While White had possibly his best statistical game of his career, tying a career-high with 25 points (8-of-17), it had to be one of the most dubious performances of his illustrious career. While White could get his own buckets, he could do little to help create for his teammates. White dished out only one of the Bearcats' season-low four assists. While not White's fault, the ‘Cats were unable to get anything started on the offensive end.
Georgetown (14-4, 5-2), a team that has caught the recent eye of top-25 polls balloters and bracketologists, did its part to continue the Bearcats rapid fall from their early-season state of grace. Cincinnati (14-7, 3-4), who started the season 13-2, and was arguably one of the on-court stories in college basketball, saw their success and early-season hopes all but go out the window when senior Armein Kirkland went down with a season-ending knee injury against currently top-ranked UConn. The physical loss of Kirkland and the paper loss to the Huskies in the rankings has sent the ‘Cats reeling to as low as quickly-fading eight seed in ESPN's most recent NCAA Tournament prediction. After a 10-game winning streak, the Bearcats have proceeded to lose five of their last six game (starting with that UConn debacle).
Adding insult to injury, the loss of Kirkland came in the midst of arguably UC's most difficult stretch of the season. Aside from the win over Rutgers and a narrow crosstown loss against a struggling Xavier squad, Cincinnati has simply been outplayed and outworked against their other four opponents who are all currently in the top-25 (UConn, Syracuse, Louisville and Georgetown). During the current six game stretch from hell, the more black and blue than red and black ‘Cats have been run out of the building in at least one half in each of their losses – or, should I say un-able to run out of the building
The Bearcats, who struggled to get anything initiated on the offensive end, including struggling mightily from behind the arc (4-of-18), got into a "shoot to get out of it" stretch that saw them launch up threes with almost reckless abandon/desperation. Not able to draw much in terms of calls (11-of-14 from the free-throw line), UC appeared to get stagnate on the offensive end, and settled for jump shots as they have done all-too-frequently as of late.
Cincinnati, who needs to use speed and quickness to create offense, getting into the paint and getting lay-ups or charity-stripe opportunities, was bothered by the length and size of Georgetown. Though blocking only two shots on the contest, the likes of 7-2 Roy Hibbert and company did their part to challenge UC time and time again, and eliminate inside scoring chances or the possibility to collect on 11 second chances.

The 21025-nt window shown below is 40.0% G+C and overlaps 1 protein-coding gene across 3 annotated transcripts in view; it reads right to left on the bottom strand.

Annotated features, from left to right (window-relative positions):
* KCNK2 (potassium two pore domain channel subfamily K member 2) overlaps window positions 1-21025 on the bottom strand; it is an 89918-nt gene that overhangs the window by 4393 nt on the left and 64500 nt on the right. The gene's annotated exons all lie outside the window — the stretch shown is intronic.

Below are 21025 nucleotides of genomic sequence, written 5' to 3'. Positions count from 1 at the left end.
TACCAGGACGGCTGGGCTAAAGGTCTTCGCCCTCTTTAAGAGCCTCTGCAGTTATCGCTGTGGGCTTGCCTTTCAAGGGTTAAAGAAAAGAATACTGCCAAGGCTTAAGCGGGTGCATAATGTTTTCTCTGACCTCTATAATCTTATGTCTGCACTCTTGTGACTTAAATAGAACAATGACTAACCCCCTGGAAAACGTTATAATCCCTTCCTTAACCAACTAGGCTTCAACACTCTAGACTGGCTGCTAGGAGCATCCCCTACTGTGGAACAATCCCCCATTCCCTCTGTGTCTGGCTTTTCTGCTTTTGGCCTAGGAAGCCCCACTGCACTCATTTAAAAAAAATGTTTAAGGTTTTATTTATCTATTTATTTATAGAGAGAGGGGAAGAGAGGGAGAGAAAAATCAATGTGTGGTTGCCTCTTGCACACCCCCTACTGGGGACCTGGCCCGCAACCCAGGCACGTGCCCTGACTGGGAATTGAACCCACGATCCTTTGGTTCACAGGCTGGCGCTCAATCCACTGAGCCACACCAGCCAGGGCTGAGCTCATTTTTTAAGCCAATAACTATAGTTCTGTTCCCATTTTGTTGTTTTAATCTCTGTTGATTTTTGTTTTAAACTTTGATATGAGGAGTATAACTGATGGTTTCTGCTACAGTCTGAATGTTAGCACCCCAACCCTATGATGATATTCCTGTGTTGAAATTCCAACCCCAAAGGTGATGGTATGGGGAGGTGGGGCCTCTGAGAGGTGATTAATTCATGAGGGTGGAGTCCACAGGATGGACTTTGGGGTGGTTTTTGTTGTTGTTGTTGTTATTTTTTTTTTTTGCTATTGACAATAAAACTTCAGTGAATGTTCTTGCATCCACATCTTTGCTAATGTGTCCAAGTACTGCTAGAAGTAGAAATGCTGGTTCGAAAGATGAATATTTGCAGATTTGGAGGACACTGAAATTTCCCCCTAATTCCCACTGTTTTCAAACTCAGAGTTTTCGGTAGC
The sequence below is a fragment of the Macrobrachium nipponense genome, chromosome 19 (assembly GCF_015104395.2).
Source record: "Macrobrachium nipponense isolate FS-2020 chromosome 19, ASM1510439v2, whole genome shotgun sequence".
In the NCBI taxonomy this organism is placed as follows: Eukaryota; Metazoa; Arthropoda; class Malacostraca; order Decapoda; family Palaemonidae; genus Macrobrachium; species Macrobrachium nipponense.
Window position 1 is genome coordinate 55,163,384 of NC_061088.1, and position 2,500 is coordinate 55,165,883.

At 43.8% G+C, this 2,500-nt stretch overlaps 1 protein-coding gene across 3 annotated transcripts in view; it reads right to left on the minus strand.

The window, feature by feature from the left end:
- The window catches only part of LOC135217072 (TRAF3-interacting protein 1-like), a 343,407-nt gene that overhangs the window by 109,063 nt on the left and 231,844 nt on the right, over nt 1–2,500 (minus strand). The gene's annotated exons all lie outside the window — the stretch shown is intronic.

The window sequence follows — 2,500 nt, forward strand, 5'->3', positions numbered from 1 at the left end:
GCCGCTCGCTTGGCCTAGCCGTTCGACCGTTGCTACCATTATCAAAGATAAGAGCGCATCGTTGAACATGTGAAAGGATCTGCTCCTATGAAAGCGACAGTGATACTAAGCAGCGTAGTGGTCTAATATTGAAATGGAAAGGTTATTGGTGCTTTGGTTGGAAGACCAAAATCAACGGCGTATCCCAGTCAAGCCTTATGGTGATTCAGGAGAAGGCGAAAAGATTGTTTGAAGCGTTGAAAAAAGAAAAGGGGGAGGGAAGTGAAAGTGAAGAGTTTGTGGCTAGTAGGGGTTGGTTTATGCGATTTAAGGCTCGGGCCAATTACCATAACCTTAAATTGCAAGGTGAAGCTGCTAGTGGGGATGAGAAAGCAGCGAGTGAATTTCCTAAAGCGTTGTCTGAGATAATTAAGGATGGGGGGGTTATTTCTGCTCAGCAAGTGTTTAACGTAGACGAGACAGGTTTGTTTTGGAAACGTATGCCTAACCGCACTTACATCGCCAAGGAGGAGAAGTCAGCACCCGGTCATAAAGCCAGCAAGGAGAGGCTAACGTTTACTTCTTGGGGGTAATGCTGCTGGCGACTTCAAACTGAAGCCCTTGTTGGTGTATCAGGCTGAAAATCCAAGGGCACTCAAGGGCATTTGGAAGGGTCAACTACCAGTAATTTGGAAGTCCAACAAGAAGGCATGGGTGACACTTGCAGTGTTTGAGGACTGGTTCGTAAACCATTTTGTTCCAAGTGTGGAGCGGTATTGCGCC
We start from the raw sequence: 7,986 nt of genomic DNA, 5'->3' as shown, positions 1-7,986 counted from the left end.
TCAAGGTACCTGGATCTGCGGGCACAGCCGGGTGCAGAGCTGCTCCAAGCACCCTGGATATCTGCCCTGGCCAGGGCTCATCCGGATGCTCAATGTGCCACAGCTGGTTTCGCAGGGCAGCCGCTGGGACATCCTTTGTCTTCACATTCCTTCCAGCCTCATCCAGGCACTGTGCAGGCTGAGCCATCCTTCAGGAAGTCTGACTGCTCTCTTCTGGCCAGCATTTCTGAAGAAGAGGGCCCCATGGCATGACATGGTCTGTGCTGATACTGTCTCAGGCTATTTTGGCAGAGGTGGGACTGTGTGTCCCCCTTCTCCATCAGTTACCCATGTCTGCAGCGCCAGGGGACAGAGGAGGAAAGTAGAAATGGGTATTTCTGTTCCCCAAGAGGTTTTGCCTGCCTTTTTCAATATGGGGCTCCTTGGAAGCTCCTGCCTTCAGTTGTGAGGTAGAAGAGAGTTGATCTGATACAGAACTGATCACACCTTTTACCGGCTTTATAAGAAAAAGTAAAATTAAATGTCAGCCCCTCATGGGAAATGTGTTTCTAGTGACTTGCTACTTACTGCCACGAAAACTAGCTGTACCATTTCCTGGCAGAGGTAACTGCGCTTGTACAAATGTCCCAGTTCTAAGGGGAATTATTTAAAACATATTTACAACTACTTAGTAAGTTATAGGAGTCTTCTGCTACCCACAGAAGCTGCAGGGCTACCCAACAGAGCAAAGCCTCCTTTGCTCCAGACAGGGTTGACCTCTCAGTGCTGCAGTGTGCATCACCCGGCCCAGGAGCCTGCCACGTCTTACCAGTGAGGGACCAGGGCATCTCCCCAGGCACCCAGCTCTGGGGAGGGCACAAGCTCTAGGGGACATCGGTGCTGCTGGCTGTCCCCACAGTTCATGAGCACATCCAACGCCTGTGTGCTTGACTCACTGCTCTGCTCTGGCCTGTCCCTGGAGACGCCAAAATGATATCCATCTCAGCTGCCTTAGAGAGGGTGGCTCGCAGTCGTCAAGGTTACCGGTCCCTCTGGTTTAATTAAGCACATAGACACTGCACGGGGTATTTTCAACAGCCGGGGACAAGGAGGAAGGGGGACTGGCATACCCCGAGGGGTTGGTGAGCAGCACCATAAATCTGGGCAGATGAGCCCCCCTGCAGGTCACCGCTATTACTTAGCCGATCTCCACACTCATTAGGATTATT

Hammered in terms of sheer size, the short Bearcat bench was simply outmanned when it came to trying to guard a deeper, taller Hoyas team. Not only did UC get beat physically and emotionally repeatedly on the offensive end, but also their lack of depth mixed with the patented Princeton-style offense that Georgetown runs can do a number on a team's legs…as well as their pride.
Constantly cutting, moving, pulling men in and out of the paint, always have as many as four men on the perimeter, Georgetown ran, back-cut, and lulled the Bearcats into almost defeating themselves. John Thompson III, son of legendary Georgetown Head Coach John Thompson Jr., is little more than a namesake of his father when it comes to the basketball pedigree, as the second-year head coach brings more of the characteristics of Pete Carill to the table then his father's. While revamping the legendary coach's style to fit a more athletic, skilled set of basketball player, Thompson's Carill/Princeton style frustrated the Bearcats all game long. When the ‘Cats were chasing players across the floor in their man-to-man set, Georgetown was knocking down jumpers over even the most crisp of zones. Connecting on nearly sixty-percent of their field goal attempts (30-of-52), including 10-of-17 from deep, Georgetown used excellent screening and passing (18 assists) to upset a usually hard-nosed, well-prepared defensive squad in Cincinnati.
Perhaps the most frustrating statistic for first-year head coach Andy Kennedy and his frustrated squad was when the were able to make stop or force a bad shot, the Hoyas were able to undermine the ‘Cats short-term success by grabbing offensive rebounds and resetting the clock and killing another 25 or so seconds of action. For the game UC allowed Georgetown to have 14 second chances, which seemed to take the wind out of UC's sails and their lungs. Mixed with the length and interior prowess of GU, the frustrating success of their opponents on the offensive end was likely the most blatant reason as to why UC seemed to settle for outside shots.
UC must be quick to rebound, literally and figuratively, from this recent stretch of sluggish team success when the South Florida Bulls come into town Tuesday. One of the Big East's bottom-dwellers, Cincinnati most take advantage of this opportunity if they wish to have any shot and pushing forth the third-longest active NCAA Tournament selection streak to 15 games. With only five home game remaining this season (nine overall), UC must win at least three of those opportunities to have a shot on Selection Sunday. Either way, UC will need to pick up some late-season road success against the likes of West Virginia, Pitt, Syracuse and Seton Hall (Cincy's best shot at a road victory) to continue their decade and a half long streak, and possibly Andy Kennedy's tenure as Bearcat head coach.